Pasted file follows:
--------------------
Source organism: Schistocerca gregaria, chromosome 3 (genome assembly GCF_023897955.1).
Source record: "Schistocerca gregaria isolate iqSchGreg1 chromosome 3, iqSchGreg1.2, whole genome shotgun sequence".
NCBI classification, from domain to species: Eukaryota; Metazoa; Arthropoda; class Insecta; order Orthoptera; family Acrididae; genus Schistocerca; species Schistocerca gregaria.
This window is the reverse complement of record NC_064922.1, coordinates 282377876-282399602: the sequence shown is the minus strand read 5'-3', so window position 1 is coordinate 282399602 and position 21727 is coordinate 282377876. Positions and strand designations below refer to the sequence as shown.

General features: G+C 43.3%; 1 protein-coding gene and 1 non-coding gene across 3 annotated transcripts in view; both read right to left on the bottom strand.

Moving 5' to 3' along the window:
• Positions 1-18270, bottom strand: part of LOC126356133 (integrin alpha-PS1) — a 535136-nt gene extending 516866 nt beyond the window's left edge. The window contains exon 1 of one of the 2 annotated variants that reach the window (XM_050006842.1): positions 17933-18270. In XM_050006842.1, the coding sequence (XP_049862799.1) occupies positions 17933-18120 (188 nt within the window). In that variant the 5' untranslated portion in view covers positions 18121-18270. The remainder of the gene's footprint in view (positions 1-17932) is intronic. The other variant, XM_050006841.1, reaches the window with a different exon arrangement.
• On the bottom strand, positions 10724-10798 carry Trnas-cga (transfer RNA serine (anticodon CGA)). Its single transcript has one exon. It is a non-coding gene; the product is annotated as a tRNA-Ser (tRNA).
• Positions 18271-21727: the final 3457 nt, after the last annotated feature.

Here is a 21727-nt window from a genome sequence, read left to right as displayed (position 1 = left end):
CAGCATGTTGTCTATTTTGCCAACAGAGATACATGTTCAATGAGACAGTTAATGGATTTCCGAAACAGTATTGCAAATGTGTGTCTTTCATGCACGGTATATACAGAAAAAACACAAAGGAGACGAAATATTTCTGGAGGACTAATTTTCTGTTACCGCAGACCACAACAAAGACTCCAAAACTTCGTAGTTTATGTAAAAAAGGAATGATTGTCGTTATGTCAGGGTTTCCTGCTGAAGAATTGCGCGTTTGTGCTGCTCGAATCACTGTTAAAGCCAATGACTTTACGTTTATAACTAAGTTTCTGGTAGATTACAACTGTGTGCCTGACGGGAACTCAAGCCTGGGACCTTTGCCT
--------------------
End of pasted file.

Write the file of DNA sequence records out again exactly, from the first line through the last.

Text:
Source organism: Schistocerca gregaria, chromosome 3 (genome assembly GCF_023897955.1).
Source record: "Schistocerca gregaria isolate iqSchGreg1 chromosome 3, iqSchGreg1.2, whole genome shotgun sequence".
NCBI classification, from domain to species: Eukaryota; Metazoa; Arthropoda; class Insecta; order Orthoptera; family Acrididae; genus Schistocerca; species Schistocerca gregaria.
This window is the reverse complement of record NC_064922.1, coordinates 282377876-282399602: the sequence shown is the minus strand read 5'-3', so window position 1 is coordinate 282399602 and position 21727 is coordinate 282377876. Positions and strand designations below refer to the sequence as shown.

General features: G+C 43.3%; 1 protein-coding gene and 1 non-coding gene across 3 annotated transcripts in view; both read right to left on the bottom strand.

Moving 5' to 3' along the window:
• Positions 1-18270, bottom strand: part of LOC126356133 (integrin alpha-PS1) — a 535136-nt gene extending 516866 nt beyond the window's left edge. The window contains exon 1 of one of the 2 annotated variants that reach the window (XM_050006842.1): positions 17933-18270. In XM_050006842.1, the coding sequence (XP_049862799.1) occupies positions 17933-18120 (188 nt within the window). In that variant the 5' untranslated portion in view covers positions 18121-18270. The remainder of the gene's footprint in view (positions 1-17932) is intronic. The other variant, XM_050006841.1, reaches the window with a different exon arrangement.
• On the bottom strand, positions 10724-10798 carry Trnas-cga (transfer RNA serine (anticodon CGA)). Its single transcript has one exon. It is a non-coding gene; the product is annotated as a tRNA-Ser (tRNA).
• Positions 18271-21727: the final 3457 nt, after the last annotated feature.

Here is a 21727-nt window from a genome sequence, read left to right as displayed (position 1 = left end):
CAGCATGTTGTCTATTTTGCCAACAGAGATACATGTTCAATGAGACAGTTAATGGATTTCCGAAACAGTATTGCAAATGTGTGTCTTTCATGCACGGTATATACAGAAAAAACACAAAGGAGACGAAATATTTCTGGAGGACTAATTTTCTGTTACCGCAGACCACAACAAAGACTCCAAAACTTCGTAGTTTATGTAAAAAAGGAATGATTGTCGTTATGTCAGGGTTTCCTGCTGAAGAATTGCGCGTTTGTGCTGCTCGAATCACTGTTAAAGCCAATGACTTTACGTTTATAACTAAGTTTCTGGTAGATTACAACTGTGTGCCTGACGGGAACTCAAGCCTGGGACCTTTGCCT